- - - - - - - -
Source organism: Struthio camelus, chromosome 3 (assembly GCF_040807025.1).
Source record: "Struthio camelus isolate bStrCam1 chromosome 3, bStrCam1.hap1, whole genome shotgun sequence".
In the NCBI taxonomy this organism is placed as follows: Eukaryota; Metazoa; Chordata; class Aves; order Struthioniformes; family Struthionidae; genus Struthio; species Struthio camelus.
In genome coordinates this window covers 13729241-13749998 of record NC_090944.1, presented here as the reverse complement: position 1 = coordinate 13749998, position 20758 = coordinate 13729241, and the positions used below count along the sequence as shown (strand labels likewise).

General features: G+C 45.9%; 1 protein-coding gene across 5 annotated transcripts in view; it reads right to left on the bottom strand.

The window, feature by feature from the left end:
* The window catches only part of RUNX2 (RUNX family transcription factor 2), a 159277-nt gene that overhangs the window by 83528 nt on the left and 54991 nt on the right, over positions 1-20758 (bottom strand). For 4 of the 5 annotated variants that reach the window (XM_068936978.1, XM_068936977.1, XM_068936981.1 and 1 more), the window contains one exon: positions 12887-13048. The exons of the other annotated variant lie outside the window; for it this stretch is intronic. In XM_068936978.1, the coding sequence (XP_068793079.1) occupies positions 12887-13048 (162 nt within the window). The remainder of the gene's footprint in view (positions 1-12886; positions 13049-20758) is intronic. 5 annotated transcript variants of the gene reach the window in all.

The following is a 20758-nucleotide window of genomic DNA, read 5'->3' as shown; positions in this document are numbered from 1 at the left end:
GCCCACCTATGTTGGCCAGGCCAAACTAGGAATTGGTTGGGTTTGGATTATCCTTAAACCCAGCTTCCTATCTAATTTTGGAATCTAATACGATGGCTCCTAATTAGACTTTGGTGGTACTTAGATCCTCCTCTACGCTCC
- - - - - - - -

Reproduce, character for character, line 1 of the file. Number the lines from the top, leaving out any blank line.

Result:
Source organism: Struthio camelus, chromosome 3 (assembly GCF_040807025.1).